full functionality of this site and enable such things as forum posting.
I have been playing with
arduino-cli recently, and I've been somewhat impressed.
With my experience of that, and a desire to maybe incorporate the ESP-IDF into UECIDE I am considering something radical...
Rip out all UECIDE's compilation and board management completely, and just use it as a wrapper to
arduino-cli - or the compilation system of your choice.
It would be a massive change, and I'd appreciate the thoughts of others that use UECIDE.
It would mean:
UECIDE's aggressive caching would go
The plugin manager would vanish / radically change
You'd not be able to install just the boards you need
You would finally get 100% compatibility without those pesky compilation errors
Have instant access to
all the Arduino cores and boards without me having to manually port them Have more than just Arduino (such as ESP-IDF)
So UECIDE would become little more than an editor that is geared towards editing Arduino code.
I like UECIDE because I can select the boards I use and the compilation works much faster than with the arduino IDE. If UECIDE becomes just another editor, I can stick with the ones out there like Atom or PlatoformIO. I also rpofited a lot of your fast support in case of any problems. I woudl regret if UECIDE evolves into a frontend of the Arduino IDE.
I could do with finding
some way of integrating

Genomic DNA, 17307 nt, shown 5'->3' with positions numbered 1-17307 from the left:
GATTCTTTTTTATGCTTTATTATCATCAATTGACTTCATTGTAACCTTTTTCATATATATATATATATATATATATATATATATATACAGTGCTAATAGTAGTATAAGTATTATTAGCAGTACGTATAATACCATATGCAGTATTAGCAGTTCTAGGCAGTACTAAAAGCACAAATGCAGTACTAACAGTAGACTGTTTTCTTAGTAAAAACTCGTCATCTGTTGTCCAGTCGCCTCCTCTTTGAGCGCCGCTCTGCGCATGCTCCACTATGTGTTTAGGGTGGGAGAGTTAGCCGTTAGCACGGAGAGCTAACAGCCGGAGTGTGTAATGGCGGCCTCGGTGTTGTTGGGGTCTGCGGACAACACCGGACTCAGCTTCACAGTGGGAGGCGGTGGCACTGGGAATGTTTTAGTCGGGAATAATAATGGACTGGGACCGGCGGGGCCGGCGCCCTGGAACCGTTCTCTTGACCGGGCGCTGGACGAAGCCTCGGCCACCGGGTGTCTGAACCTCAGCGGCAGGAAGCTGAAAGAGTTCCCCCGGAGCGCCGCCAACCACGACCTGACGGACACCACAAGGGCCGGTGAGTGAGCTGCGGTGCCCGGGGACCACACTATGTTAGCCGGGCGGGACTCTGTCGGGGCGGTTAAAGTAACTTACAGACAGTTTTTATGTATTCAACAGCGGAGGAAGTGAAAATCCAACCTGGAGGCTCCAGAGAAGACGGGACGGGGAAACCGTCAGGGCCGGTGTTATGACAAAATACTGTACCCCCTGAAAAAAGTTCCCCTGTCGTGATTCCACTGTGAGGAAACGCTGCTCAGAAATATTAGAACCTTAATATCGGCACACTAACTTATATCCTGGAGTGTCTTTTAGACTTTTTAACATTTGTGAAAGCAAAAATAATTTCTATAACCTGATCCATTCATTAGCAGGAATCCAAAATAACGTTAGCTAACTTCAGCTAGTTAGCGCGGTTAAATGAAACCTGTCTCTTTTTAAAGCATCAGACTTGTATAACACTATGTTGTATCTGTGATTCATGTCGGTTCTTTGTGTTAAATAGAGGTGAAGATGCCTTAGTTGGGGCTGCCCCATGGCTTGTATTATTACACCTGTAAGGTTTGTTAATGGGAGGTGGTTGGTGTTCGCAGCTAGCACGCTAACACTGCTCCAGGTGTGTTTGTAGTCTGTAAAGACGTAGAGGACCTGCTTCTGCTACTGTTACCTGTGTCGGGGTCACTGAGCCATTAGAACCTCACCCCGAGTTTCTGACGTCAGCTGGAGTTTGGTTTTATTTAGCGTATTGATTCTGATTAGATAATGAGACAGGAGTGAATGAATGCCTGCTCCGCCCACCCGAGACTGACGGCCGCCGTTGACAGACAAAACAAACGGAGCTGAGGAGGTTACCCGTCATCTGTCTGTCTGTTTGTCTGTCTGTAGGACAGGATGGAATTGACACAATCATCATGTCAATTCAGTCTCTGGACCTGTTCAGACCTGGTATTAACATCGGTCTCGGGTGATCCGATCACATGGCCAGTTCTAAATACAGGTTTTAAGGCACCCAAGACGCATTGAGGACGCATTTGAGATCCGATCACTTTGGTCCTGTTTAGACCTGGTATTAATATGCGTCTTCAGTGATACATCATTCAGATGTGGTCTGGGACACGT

arduino-cli into UECIDE. My problem is that there are so many Arduino-like cores around now, and supporting them all is not really practical. By integrating
arduino-cli I then get instant support for all the cores that Arduino has without needing to do any work.
I keep getting requests along the lines of "Can you add such-and-such a board?", which usually means a good few weeks of back-and-forth trying to port the Arduino core files to UECIDE.
I also want to have some way of integrating the ESP-IDF, which uses a python-based script system to both configure and build a project.
The hardest thing about using
arduino-cli is selecting the board options. There's no way of finding out what the options are without examining the boards.txt file. My thinking is that UECIDE will do that for you and present the options for you to select. I'm considering moving to a "create project..." style where you can have "Arduino CLI project", "ESP-IDF Project", "Generic Makefile Project", "Native UECIDE Project" etc (where the latter is what you have now).
That system would then move things like the board / core / compiler / board options away from the menus and into a "project configuration" panel / dialog to more closely tie the settings with the project, and make them more specific to the type of project you've chosen.
Maybe I should create
uecide-cli - a native tool for compiling really fast from the command line. Completely separate the IDE from the compilation - then it's just one of
many plugable compilation systems. That would be good, and remove a lot of the complexity from the IDE. The IDE becomes an editor with a selection of native back-ends (
idf.py, etc). It also means you can more easily use your own preferred editor with the UECIDE compilation and board management. And it would be faster too without Java being involved...
Now there's a thought...
My 5 cents:
Getting full Arduino compatibility certainly does have value! And I can imagine that saving time for you sounds enticing. However, this does seem to come at a price for some users.
Of value to me is the left side of the uecide window with sources, libs, output and more. Seeing the status of the libs - great. Likewise the bottom window with Status etc. Overall, much better structure in uecide than in arduino.
Fast compilation with libs being precompiled is
very much enjoyed!